If none of these principles hold water, then the conspiracy of silence we’ve erected around child abuse is absolutely pointless. We let children suffer for no good reason apart from the monstrous ego of parents, who are unaccountable tyrants.

If Absolute Sovereignty be not necessary in a State, how comes it to be so in a Family? or if in a Family why not in a State; since no Reason can be alledg’d for the one that will not hold more strongly for the other?
Mary Astell

When discussing these issues, one is often asked, because of the perceived necessity of the family structure, “but what’s the alternative?” Denying the truth of profound suffering because you can’t imagine a viable solution immediately is a neat thought-stopping trap, but it’s just a trap. The truth is the truth regardless of your ability to imagine how to act upon that truth. Pointing out a current injustice does not confer a burden of proof to provide alternatives to the current unjust system.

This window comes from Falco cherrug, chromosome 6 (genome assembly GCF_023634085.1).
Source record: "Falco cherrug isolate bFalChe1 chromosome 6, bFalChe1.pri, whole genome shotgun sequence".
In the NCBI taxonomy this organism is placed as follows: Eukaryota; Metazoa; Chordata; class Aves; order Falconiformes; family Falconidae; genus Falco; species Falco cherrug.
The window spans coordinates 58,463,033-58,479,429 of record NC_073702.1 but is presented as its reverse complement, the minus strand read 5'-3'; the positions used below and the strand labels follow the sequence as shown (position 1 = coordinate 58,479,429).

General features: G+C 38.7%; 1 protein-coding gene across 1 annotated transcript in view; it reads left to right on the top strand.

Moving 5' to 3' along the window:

But here we must make a distinction between the family structure and childism. Childism comes in many forms and expresses itself in many institutions, of which the family structure is only one. Although childism cannot be eliminated without also changing the family structure, eliminating the family structure would not end childism.

There is no alternative to childism apart from ending the prejudice, affirming that children are full human beings, and implementing this position in public policy.